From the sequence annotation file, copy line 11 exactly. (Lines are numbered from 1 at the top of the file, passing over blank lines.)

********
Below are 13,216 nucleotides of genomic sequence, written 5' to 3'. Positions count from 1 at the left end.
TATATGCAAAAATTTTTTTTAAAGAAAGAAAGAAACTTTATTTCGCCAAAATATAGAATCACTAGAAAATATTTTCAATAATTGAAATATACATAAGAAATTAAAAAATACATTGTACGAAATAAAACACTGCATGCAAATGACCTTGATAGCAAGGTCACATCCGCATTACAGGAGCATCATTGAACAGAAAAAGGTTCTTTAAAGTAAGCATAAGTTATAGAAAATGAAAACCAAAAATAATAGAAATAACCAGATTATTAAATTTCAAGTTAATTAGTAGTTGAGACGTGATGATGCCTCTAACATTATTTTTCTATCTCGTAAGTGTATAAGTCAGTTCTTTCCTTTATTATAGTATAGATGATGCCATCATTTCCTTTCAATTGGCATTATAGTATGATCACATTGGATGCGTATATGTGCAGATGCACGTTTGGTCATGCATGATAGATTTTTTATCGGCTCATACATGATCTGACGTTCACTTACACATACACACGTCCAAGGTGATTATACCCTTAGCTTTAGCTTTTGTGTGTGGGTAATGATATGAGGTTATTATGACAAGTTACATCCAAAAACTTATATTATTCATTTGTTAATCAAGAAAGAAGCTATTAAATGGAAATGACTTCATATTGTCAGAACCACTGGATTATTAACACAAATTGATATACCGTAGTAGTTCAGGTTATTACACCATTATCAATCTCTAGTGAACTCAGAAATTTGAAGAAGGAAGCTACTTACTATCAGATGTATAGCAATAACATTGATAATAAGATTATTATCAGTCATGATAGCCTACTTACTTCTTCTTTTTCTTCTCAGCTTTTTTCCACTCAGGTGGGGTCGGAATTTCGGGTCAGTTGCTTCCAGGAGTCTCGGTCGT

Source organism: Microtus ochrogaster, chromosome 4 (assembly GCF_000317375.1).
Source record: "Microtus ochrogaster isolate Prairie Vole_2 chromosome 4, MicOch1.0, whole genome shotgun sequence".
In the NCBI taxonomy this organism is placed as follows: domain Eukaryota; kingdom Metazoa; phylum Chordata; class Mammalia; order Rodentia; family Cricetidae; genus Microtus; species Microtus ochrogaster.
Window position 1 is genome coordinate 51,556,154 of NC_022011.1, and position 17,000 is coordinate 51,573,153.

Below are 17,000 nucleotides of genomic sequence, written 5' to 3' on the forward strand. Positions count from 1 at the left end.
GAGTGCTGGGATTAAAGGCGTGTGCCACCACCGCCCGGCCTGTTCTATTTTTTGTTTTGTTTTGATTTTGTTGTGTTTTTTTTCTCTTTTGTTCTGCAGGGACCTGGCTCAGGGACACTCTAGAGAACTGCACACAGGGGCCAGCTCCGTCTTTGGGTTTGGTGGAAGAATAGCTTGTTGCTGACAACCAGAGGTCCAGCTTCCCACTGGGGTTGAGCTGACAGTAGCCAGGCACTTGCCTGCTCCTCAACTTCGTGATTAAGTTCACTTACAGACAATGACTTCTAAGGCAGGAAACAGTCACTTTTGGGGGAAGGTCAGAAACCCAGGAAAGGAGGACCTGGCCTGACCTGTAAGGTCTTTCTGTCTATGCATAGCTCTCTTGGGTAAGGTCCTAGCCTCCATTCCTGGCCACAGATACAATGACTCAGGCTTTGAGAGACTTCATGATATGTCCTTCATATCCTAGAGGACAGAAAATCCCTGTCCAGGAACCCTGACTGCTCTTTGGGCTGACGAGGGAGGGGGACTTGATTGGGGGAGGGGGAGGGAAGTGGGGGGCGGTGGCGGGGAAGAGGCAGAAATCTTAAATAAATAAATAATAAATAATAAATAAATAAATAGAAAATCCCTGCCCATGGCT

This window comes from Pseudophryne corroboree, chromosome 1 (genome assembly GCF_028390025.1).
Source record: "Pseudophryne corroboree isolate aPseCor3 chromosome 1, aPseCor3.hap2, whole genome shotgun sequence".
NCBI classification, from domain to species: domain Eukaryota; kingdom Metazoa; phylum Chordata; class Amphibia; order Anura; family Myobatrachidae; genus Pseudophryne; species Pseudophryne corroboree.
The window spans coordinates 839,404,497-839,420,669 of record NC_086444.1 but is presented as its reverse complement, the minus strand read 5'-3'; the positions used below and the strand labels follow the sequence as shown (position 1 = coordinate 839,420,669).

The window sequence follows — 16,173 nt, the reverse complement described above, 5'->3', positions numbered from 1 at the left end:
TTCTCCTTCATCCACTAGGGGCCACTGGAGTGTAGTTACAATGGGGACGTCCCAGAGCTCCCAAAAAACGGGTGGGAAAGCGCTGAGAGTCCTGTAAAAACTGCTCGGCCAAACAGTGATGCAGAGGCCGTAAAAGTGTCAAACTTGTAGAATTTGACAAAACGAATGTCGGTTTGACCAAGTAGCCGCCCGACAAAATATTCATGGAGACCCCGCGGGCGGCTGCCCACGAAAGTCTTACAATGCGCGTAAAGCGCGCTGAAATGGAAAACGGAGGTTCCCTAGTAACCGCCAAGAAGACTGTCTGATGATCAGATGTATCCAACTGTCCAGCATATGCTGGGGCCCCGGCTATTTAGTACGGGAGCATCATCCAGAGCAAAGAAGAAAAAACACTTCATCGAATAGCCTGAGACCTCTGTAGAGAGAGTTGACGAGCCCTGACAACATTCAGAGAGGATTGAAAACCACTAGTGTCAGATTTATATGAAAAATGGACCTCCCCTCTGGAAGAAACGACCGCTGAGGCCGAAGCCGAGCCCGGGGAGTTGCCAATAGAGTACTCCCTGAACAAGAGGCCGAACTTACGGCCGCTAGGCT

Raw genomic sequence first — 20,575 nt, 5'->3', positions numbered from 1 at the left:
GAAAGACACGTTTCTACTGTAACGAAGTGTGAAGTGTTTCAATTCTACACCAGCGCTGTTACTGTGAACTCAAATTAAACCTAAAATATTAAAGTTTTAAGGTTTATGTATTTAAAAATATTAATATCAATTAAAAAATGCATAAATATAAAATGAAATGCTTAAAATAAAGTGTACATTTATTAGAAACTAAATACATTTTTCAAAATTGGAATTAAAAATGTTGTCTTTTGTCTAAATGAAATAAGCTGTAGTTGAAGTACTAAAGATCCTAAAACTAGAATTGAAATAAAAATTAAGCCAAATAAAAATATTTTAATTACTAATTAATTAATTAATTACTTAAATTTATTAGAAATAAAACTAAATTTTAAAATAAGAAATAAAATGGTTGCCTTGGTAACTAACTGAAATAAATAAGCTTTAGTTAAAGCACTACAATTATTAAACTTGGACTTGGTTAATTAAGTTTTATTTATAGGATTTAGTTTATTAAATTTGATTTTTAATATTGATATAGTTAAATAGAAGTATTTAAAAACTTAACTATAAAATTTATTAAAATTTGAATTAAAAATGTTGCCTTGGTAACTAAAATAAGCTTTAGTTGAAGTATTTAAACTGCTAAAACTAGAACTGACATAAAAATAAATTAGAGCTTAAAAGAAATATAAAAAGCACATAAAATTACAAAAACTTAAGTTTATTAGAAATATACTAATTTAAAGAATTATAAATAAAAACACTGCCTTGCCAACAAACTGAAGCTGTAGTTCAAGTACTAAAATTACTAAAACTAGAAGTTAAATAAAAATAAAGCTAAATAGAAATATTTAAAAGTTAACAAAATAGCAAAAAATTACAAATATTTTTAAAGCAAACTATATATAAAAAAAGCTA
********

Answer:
NCBI classification, from domain to species: domain Eukaryota; kingdom Metazoa; phylum Chordata; class Amphibia; order Anura; family Myobatrachidae; genus Pseudophryne; species Pseudophryne corroboree.